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Authoritarian Russia Watches As Middle East Unravels

A Tunisian demonstrator hold a sign saying "Game Over" during a rally in front of the country's Interior Ministry in January.
A Tunisian demonstrator hold a sign saying "Game Over" during a rally in front of the country's Interior Ministry in January.
Authoritarian regimes across the Middle East and North Africa are falling apart one by one. Even oil-rich states like Libya, Bahrain, and Oman are not immune to the unrest.

But what about Russia?

The ruling United Russia party, which has controlled all institutions and levels of government since the beginning of the Vladimir Putin era a decade ago, is confident in the country's stability.

United Russia Duma Deputy Andrei Isayev said this week: "There will be no revolution in Russia. There are no grounds for that, no reasons." He added that the Russian people have seen that the so-called colored revolutions in Ukraine, Georgia, and Kyrgyzstan "didn't bring anything positive."

But the mere fact that representatives of the ruling elite are issuing such statements indicates the prevalence of such concerns. A recent poll by the Levada Center found that 38 percent of Russians think the "Egypt scenario" is possible in Russia, while 43 percent think such a development is unlikely.

The Public Opinion Foundation made headlines with a survey that found that 49 percent of Russians are prepared to participate in protest demonstrations, up 9 percentage points from a month ago.

A Lack Of Electoral Legitimacy

Oleg Shein is a Duma deputy from the A Just Russia party, which together with the Communist Party and the Liberal Democratic Party form the official, Kremlin-friendly "opposition" in Russia. He tells RFE/RL that the country is in danger because United Russia has shut off all legitimate, effective means of public expression.

Russians rally for the return of direct gubernatorial elections in Kaliningrad in August 2010.
"The problem today is that United Russia has destroyed all popular institutions," Shein says. "Here's one example: labor strikes. In the last year, there were 200 labor actions in Russia and not one of them was legal. We have a law prohibiting strikes. But that is just half of the issue. Of those 200 strikes, only 15 were organized through labor unions. The rest were spontaneous."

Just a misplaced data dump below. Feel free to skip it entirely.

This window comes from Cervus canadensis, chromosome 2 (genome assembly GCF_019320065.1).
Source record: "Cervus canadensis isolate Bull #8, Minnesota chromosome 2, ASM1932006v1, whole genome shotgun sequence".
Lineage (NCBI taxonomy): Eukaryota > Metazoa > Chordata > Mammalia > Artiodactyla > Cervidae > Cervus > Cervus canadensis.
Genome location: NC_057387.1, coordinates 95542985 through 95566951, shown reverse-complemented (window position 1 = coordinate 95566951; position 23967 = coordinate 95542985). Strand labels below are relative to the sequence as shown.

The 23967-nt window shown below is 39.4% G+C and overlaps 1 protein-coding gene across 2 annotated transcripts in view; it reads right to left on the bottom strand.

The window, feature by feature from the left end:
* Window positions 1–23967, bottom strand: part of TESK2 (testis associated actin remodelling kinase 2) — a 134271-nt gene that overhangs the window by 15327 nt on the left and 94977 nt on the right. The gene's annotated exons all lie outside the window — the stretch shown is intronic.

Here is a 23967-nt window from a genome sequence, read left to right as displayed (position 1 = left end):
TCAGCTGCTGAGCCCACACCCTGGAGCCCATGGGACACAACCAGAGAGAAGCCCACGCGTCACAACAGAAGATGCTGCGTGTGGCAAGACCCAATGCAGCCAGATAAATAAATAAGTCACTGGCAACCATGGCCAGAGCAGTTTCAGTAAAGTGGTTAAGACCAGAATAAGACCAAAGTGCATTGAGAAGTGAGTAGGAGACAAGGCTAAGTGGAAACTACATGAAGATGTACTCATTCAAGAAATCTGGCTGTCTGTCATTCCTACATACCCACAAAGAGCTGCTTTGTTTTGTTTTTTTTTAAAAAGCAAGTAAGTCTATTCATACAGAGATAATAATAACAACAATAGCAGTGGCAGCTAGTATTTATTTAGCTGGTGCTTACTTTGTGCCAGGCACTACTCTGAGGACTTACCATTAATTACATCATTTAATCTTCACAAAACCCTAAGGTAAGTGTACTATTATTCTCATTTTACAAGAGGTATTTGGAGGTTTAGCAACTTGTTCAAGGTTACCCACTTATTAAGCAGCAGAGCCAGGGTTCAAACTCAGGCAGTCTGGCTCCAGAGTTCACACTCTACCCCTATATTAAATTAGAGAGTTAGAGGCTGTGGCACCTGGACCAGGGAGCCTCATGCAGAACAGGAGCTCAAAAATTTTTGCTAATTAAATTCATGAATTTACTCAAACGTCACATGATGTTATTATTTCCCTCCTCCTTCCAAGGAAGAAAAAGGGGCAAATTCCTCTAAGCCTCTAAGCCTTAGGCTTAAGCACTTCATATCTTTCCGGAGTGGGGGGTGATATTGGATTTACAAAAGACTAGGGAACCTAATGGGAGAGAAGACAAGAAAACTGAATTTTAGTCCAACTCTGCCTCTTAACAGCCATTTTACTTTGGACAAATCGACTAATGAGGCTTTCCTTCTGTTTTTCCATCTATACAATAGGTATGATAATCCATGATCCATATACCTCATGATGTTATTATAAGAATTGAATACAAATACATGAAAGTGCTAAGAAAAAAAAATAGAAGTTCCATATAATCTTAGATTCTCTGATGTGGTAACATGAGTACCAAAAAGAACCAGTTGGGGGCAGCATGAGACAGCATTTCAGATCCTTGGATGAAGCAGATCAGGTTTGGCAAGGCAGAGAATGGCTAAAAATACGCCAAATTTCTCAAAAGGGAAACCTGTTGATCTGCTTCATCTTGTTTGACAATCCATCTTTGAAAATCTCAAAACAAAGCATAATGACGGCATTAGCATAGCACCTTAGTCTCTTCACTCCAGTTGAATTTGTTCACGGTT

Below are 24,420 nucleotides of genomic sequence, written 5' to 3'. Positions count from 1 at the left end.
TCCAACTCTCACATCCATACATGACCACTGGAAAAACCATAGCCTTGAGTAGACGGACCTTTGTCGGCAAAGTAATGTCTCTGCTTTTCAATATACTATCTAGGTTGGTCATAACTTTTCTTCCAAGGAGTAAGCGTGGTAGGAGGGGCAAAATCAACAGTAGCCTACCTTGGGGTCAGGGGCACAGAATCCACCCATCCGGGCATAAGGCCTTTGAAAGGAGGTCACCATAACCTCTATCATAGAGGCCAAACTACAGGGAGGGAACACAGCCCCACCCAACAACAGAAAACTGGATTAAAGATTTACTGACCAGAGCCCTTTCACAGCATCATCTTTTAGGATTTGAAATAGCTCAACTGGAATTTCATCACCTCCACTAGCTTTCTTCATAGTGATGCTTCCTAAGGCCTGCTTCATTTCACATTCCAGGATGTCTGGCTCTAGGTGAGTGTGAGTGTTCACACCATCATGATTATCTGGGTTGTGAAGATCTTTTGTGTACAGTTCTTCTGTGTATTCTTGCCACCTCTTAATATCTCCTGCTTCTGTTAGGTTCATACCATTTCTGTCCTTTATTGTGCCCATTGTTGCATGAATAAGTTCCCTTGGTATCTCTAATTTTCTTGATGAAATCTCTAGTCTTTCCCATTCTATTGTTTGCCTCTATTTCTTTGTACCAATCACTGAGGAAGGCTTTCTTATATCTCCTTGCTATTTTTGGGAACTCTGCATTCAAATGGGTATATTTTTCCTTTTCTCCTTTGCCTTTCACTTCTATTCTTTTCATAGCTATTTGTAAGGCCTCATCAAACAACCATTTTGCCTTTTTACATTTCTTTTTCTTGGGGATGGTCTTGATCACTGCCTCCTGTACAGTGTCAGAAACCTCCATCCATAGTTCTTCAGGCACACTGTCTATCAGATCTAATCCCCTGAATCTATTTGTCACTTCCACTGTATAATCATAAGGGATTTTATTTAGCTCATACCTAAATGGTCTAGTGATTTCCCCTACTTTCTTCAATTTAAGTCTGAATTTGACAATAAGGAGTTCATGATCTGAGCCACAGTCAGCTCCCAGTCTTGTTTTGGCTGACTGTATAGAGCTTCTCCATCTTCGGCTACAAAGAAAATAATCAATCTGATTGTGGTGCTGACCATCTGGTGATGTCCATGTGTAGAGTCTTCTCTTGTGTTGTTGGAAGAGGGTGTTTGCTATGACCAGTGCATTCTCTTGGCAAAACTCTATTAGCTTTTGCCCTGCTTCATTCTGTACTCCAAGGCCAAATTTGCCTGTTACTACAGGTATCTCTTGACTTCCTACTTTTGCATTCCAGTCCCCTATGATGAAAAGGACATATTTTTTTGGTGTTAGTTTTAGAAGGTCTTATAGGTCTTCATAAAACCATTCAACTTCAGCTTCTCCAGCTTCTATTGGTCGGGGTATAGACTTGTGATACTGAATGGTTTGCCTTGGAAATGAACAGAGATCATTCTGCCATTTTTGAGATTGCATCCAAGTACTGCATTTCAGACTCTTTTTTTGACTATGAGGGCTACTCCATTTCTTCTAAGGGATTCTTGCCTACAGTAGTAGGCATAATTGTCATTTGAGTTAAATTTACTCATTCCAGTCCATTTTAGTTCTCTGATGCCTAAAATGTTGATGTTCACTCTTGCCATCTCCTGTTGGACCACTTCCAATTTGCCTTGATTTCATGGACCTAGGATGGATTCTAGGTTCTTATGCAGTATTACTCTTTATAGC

Shein adds that the common thread linking Russia with the countries where uprisings have occurred is the lack of electoral legitimacy.

"The entire country can't work for a group of thieves. Sooner or later, such a system must collapse," Shein says. "And the situation can only be stabilized by one thing -- that is free, honest, transparent elections through which people understand that through this mechanism, they can influence the authorities."

More Of The Same Old Thing

Communist Party Duma Deputy Sergei Obukhov agrees that fair elections and other safety valves are needed to stem rising public unrest. But he says that, instead of realizing this, United Russia is using dirty public-relations tricks to link his party to dire Middle East scenarios.

He says that in Tambov, United Russia has published false leaflets bearing the Communist Party's logo claiming the party is sending money from membership dues to support protesters in Egypt.

A Just Russia's Shein, meanwhile, compares Russia to Libya, noting that "the government was in power for 42 years. Yes, they gave out free apartments and free cars. A liter of gasoline costs 40 kopecks, if you convert to Russian money. Education is free. Health care is free.

"But people got tired of the same old thing -- probably, most people. And we don't have gasoline, or education, or health care. And we expect that we'll get by without unrest?"

No Pressure-Release Valve

At the same time, the global unrest has given Russia's rulers some respite in the form of higher oil prices. The revenues from oil sales are a boon to an economy still reeling from the global economic crisis. Finance Minister Aleksei Kudrin has said the windfall should be sufficient to balance the budget by 2014.

However, Kudrin also has warned that the lack of fair elections has deprived the government of the support and legitimacy it needs to implement painful economic reforms.

"Elections should be fair and honest and represent all of the leading political forces of society," Kudrin told a forum in Krasnoyarsk last month. "Only this will bestow the mandate of confidence that is necessary for economic reforms."

Analyst Dmitry Furman of the Russian Academy of Sciences' Institute of Europe also warns that the lack of avenues for political expression is creating a pressure-cooker effect.

"To me, it is absolutely indubitable that if things continue as they are, if in the future they continue to suppress all legal opportunities to express protest or alternative political opinions, then something of the type -- some sort of Russian variant of what is happening in the countries of the Arab world -- is not only possible, but inevitable."

written by Robert Coalson, with reporting from Moscow by RFE/RL Russian Service correspondent Mikhail Sokolov
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